“ESA’s decision to extend the SMART-1 scientific mission by a further year ( it was initially planned to last only six months around the Moon) allowed the instrument scientists to extensively use a number of innovative observing modes at the Moon,” added Gerhard Schwehm, ESA’s SMART-1 Mission Manager. In addition to plain nadir observations (looking down on the ‘vertical’ line for lunar surveys), they included targeted observations, moon-spot pointing and ‘push-broom’ observations (a technique SMART-1 used to obtain colour images). “This was tough work for the mission planners, but the lunar data archive we are now building is truly impressive.”
“SMART-1 has been an enormous success also from a technological point of view,” said Giuseppe Racca, ESA SMART-1 Project Manager. The major goal of the mission was to test an ion engine (solar electric propulsion) in space for the first time for interplanetary travel, and capture a spacecraft into orbit around another celestial body, in combination with gravity assist manoeuvres.
SMART-1 also tested future deep-space communication techniques for spacecraft, techniques to achieve autonomous spacecraft navigation, and miniaturised scientific instruments, used for the first time around the Moon. “It is a great satisfaction to see how well the mission achieved its technological objectives, and did great lunar science at the same time,” Racca concluded.
“Operating SMART-1 has been an extremely complex but rewarding task,” said Octavio Camino-Ramos, ESA SMART-1 Spacecraft Operations Manager. “The long spiralling trajectory around Earth to test solar electric propulsion (a low-thrust approach), the long exposure to radiation, the strong perturbations of the gravity fields of the Earth-Moon system and then the reaching of a lunar orbit optimised for the scientific investigations, have allowed us to gain valuable expertise in navigation techniques for low-thrust propulsion and innovative operations concepts: telemetry distribution and alerting through the internet, and a high degree of ground operations automation - a remarkable benchmark for the future,” he explained.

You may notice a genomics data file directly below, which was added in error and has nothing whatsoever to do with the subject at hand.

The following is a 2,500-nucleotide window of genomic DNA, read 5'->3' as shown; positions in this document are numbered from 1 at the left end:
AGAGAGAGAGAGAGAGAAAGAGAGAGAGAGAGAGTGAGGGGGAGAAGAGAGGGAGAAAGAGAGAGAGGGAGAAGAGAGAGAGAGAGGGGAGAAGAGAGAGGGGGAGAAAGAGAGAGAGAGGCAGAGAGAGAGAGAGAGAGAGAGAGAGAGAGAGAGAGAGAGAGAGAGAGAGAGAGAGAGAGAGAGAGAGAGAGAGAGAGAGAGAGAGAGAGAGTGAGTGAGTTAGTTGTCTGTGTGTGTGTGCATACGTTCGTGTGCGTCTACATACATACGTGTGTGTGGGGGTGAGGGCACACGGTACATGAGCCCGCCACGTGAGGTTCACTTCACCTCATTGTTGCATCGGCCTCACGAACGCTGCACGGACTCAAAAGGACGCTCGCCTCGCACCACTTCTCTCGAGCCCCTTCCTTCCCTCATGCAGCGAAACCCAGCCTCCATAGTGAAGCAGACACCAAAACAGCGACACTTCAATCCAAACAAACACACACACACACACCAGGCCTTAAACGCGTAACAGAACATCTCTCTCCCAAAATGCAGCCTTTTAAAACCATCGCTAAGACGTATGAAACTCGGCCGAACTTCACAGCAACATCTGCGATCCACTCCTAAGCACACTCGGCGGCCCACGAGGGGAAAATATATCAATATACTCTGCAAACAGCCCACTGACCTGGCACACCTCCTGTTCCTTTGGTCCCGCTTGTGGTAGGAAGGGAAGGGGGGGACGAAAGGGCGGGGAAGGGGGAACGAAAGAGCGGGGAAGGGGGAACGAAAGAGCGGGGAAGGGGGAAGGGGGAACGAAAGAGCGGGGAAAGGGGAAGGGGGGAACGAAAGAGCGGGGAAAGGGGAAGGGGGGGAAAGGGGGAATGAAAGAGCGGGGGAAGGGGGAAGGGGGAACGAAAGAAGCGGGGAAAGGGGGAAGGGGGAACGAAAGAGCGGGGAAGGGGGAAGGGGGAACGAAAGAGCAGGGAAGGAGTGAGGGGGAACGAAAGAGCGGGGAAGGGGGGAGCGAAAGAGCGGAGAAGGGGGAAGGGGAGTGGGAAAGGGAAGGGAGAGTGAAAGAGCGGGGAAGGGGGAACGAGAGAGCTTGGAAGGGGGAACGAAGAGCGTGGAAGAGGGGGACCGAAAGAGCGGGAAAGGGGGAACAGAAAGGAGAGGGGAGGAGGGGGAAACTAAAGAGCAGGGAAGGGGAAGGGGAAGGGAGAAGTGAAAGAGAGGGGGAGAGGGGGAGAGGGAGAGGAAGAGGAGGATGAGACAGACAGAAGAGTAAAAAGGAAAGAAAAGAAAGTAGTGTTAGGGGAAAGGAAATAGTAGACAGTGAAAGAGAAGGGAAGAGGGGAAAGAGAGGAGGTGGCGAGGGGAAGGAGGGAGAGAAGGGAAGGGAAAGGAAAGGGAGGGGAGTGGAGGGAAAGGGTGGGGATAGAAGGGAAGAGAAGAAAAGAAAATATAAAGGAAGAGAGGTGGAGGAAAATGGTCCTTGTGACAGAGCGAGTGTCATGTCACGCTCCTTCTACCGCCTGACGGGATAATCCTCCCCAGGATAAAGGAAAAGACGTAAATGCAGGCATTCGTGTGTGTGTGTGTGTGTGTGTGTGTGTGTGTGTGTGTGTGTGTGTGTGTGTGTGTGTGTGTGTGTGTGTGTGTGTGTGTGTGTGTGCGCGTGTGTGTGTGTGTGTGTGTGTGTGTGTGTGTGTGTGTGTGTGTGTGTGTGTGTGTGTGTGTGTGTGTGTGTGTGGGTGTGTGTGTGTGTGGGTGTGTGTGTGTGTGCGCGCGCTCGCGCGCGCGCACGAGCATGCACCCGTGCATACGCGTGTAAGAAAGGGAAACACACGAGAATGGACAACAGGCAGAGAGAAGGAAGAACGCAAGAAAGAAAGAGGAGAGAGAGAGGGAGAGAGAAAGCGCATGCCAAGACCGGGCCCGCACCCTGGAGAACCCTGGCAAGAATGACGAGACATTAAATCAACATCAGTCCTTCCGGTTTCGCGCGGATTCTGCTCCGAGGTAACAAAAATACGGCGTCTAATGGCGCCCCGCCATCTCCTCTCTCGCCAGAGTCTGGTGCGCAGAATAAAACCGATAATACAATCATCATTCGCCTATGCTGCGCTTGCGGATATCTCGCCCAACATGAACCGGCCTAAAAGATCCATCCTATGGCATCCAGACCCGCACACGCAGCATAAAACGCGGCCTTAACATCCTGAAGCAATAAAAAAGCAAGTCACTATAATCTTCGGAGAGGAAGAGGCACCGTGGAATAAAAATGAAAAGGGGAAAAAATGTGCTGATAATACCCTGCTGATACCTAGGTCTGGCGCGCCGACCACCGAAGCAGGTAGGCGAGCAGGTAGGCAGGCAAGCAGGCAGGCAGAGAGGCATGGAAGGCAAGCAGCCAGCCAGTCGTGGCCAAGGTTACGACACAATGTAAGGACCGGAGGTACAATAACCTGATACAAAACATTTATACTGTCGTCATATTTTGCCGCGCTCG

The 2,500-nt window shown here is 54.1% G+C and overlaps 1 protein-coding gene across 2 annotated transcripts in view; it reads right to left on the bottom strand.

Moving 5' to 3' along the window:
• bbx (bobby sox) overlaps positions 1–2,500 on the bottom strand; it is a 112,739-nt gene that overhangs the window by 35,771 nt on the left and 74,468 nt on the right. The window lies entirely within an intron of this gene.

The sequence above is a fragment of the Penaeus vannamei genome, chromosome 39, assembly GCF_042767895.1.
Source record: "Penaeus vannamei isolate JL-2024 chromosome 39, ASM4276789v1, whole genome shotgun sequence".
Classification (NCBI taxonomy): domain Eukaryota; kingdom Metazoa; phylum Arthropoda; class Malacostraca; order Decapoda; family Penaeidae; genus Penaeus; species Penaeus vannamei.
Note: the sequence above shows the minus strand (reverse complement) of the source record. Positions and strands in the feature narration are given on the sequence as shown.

“For ESA’s Science Programme, SMART-1 represents a great success and a very good return on investment, both from the technological and the scientific point of view,” said Professor Southwood, ESA’s Director of Science. “It seems that right now everyone in the world is planning on going to the Moon. Future scientific missions will greatly benefit from the technological and operational experience gained thanks to this small spacecraft, while the set of scientific data gathered by SMART-1 is already helping to update our current picture of the Moon.”